Breakthrough ironmaking technologies are required for further significant reduction of C consumption or CO2 emission. Several technologies have been proposed for further reduction of the fossil C usage and the reduction of the CO2 emission in the BF process itself. These include (i) recycling of CO from the BF top gas, (ii) usage of biomass, (iii) substitution of CO by H2 as a reducing agent, (iv) usage of C-lean direct reduced iron (DRI), hot briquetted iron (HBI), or low reduced iron (LRI), (v) Use of C composite materials, (vi) usage of C-lean electrical energy, and (vii) CO2 capture and storage (CCS) etc. However, the needed approach is to be to propose incremental improvements that offer steps to reduce emissions or to produce more from the potential which exists within the current process.
It is inevitable, that when considering such technologies a number of cross-cutting themes around economics and overall CO2 emissions need to be considered. For example, the use of CO2 and process gases as chemical feed stocks can require additional purchase of fuels for the reheating furnaces, which can impact on integrated works costs, steel quality and total CO2 emissions. Any solution to be taken further for consideration needs to have the potential to achieve a multi-component optimization of these individual aspects.
The key challenges facing future BF operation are therefore (i) reducing capital and operating expenditures significantly to generate a sustainable return on capital expenditure throughout the economic cycle, and (ii) reducing effective CO2 emissions to a point even below that determined from chemical thermodynamics of the conventional coke based process. For facing these challenges, it is essential to identify a number of technology opportunities. These are described below.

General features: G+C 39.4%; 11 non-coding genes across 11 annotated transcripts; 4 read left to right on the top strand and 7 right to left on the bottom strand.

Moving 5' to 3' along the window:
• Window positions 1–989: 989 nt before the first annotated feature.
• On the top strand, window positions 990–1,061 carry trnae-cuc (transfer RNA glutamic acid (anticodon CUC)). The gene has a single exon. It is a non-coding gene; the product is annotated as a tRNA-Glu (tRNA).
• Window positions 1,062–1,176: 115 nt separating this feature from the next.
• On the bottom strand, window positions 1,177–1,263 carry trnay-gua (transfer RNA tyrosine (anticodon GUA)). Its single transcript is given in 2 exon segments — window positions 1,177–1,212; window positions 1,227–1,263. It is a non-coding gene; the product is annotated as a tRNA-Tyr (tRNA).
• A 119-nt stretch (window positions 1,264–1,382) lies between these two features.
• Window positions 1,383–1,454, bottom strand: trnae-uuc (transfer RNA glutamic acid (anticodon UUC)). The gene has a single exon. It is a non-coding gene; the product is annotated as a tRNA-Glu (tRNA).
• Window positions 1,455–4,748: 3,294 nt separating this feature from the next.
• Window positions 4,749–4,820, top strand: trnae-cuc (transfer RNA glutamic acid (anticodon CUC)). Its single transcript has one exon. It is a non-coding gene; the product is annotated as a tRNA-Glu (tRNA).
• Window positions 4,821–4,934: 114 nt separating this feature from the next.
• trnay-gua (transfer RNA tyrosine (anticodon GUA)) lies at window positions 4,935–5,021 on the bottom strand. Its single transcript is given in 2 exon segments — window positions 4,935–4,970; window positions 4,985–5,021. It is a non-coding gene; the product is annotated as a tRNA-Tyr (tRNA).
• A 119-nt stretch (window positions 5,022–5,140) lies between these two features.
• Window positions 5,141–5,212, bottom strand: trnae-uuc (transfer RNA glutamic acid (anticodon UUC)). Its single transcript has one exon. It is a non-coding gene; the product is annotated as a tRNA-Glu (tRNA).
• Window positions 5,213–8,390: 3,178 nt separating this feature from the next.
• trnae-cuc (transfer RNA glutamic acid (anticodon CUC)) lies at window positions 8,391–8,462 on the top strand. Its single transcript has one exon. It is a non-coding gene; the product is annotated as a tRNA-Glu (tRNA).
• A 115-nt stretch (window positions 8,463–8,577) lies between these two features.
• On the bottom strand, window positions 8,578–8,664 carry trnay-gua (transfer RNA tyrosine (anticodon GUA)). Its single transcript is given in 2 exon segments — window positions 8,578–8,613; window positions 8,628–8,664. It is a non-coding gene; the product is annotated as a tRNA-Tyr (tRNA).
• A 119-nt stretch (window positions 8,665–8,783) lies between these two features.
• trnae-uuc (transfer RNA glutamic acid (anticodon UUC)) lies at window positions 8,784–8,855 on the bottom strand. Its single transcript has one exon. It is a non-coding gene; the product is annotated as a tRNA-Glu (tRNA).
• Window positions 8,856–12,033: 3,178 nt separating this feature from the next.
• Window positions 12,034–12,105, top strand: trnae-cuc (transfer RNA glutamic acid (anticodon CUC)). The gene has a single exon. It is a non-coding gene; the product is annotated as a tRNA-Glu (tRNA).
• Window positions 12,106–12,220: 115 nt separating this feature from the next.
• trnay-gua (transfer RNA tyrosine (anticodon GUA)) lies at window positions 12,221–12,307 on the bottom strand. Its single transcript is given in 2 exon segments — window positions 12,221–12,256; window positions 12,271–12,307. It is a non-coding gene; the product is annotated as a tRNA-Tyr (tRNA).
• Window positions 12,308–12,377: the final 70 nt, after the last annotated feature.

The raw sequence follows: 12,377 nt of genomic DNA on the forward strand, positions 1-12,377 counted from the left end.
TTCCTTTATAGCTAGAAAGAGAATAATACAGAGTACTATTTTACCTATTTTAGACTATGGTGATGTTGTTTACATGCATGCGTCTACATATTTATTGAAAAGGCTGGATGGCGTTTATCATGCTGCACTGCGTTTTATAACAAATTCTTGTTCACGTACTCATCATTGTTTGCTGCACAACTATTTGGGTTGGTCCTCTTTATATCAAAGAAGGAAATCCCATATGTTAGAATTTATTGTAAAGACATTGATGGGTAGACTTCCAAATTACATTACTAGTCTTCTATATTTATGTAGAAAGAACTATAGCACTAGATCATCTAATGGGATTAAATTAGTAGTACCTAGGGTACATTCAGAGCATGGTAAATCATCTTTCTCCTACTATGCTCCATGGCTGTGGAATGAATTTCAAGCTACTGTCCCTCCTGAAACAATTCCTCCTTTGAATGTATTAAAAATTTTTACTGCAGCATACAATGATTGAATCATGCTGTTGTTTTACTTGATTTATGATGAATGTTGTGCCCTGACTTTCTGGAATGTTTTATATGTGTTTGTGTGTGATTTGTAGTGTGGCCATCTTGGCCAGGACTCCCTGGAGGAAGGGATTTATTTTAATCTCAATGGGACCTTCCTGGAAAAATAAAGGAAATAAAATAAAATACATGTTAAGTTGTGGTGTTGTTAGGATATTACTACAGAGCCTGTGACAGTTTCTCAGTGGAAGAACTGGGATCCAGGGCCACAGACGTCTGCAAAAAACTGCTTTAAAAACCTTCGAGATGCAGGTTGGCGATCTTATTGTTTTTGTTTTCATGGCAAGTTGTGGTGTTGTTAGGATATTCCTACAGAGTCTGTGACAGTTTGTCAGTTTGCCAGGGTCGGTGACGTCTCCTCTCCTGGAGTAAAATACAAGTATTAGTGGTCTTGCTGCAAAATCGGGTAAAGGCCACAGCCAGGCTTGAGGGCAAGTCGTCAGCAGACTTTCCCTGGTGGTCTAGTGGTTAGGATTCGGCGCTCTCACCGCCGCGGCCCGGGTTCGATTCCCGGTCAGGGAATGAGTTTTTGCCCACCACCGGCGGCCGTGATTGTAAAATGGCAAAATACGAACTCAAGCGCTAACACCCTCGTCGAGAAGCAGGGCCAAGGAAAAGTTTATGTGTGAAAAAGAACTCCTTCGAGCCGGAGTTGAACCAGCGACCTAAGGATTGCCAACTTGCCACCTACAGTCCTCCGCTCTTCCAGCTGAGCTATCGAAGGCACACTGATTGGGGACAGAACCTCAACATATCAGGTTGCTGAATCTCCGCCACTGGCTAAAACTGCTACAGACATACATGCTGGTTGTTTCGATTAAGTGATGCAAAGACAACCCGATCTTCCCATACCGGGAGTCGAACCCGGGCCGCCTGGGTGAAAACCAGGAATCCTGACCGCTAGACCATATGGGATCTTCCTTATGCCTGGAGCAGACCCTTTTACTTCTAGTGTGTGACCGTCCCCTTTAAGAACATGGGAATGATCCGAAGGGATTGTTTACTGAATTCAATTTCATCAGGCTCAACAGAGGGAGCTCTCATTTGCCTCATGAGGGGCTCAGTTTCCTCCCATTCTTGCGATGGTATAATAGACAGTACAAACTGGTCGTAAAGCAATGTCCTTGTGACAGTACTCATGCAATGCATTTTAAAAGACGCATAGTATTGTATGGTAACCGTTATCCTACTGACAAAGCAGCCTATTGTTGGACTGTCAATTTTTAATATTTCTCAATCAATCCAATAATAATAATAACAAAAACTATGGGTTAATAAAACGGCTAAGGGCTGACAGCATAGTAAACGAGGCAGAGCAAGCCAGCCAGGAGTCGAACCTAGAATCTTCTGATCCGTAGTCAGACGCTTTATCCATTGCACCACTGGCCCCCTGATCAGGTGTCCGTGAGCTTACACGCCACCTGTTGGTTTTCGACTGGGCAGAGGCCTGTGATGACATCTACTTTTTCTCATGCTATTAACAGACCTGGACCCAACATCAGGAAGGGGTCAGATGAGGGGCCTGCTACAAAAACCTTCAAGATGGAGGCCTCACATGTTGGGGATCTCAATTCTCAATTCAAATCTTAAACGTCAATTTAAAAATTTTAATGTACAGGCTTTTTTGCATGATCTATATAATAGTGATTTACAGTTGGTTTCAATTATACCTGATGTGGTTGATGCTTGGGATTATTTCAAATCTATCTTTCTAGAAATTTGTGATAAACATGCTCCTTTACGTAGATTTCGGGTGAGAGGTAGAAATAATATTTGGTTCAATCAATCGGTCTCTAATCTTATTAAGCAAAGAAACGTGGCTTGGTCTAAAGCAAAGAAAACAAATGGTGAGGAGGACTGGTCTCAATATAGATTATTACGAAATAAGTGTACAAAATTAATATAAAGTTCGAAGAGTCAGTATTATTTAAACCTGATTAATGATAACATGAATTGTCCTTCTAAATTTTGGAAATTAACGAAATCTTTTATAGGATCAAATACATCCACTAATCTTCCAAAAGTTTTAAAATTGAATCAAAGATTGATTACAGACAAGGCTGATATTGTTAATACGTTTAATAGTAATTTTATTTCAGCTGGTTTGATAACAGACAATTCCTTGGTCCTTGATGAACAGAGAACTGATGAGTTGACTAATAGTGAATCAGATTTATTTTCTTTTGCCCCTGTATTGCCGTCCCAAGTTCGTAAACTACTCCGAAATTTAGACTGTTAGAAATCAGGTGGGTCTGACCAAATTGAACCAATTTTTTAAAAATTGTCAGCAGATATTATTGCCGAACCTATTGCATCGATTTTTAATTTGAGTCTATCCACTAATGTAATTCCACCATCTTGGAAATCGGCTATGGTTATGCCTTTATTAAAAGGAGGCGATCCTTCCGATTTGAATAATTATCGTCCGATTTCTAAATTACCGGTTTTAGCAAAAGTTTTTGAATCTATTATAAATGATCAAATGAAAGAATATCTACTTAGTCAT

Top gas recycling and carbon capture technologies
The reduction of input C is limited by the reduction equilibrium of gas in the BF. The decrease of input C can be achieved by lowering the direct reduction ratio (an endothermic reaction) by strengthening gas reduction inside the BF through decarbonization and recirculation of top gas by injection into the furnace. Typical flow sheet of blast furnace with top gas recycling (TGR) is shown in Fig 1.
Fig 1 Typical flow sheet of blast furnace with top gas recycling
Any solution for de-carbonization of the BF route requires some element of C capture. For achieving substantial CO2 reduction (greater than 50 %), the application of CCS technology is necessary, though there is general consensus in the industry that reductions greater than 80 % are not possible. One encouraging variation on C capture is top gas recycling in the process of ironmaking by the BF process. It is the most promising technology which can significantly reduce the CO2 emission and consists of recycling of CO and H2 from the gas leaving the BF from the top.